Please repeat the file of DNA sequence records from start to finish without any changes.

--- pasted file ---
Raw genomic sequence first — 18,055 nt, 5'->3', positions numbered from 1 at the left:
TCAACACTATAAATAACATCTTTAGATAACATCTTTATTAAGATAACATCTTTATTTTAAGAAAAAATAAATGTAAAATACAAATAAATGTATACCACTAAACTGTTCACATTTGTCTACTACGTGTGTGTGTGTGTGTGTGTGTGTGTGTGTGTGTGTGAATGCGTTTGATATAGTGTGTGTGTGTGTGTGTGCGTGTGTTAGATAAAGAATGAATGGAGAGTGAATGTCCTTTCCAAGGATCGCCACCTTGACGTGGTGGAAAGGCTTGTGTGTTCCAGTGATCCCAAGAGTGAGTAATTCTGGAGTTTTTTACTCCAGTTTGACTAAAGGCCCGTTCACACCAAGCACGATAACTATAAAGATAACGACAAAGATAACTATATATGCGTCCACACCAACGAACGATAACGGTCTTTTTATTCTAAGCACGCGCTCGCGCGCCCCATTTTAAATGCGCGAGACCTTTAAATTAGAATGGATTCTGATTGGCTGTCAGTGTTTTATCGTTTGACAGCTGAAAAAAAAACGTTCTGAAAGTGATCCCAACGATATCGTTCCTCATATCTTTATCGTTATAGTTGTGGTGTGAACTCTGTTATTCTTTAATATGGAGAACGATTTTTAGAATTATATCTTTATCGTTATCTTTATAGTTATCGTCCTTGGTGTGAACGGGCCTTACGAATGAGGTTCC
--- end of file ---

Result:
Raw genomic sequence first — 18,055 nt, 5'->3', positions numbered from 1 at the left:
TCAACACTATAAATAACATCTTTAGATAACATCTTTATTAAGATAACATCTTTATTTTAAGAAAAAATAAATGTAAAATACAAATAAATGTATACCACTAAACTGTTCACATTTGTCTACTACGTGTGTGTGTGTGTGTGTGTGTGTGTGTGTGTGTGTGAATGCGTTTGATATAGTGTGTGTGTGTGTGTGTGCGTGTGTTAGATAAAGAATGAATGGAGAGTGAATGTCCTTTCCAAGGATCGCCACCTTGACGTGGTGGAAAGGCTTGTGTGTTCCAGTGATCCCAAGAGTGAGTAATTCTGGAGTTTTTTACTCCAGTTTGACTAAAGGCCCGTTCACACCAAGCACGATAACTATAAAGATAACGACAAAGATAACTATATATGCGTCCACACCAACGAACGATAACGGTCTTTTTATTCTAAGCACGCGCTCGCGCGCCCCATTTTAAATGCGCGAGACCTTTAAATTAGAATGGATTCTGATTGGCTGTCAGTGTTTTATCGTTTGACAGCTGAAAAAAAAACGTTCTGAAAGTGATCCCAACGATATCGTTCCTCATATCTTTATCGTTATAGTTGTGGTGTGAACTCTGTTATTCTTTAATATGGAGAACGATTTTTAGAATTATATCTTTATCGTTATCTTTATAGTTATCGTCCTTGGTGTGAACGGGCCTTACGAATGAGGTTCC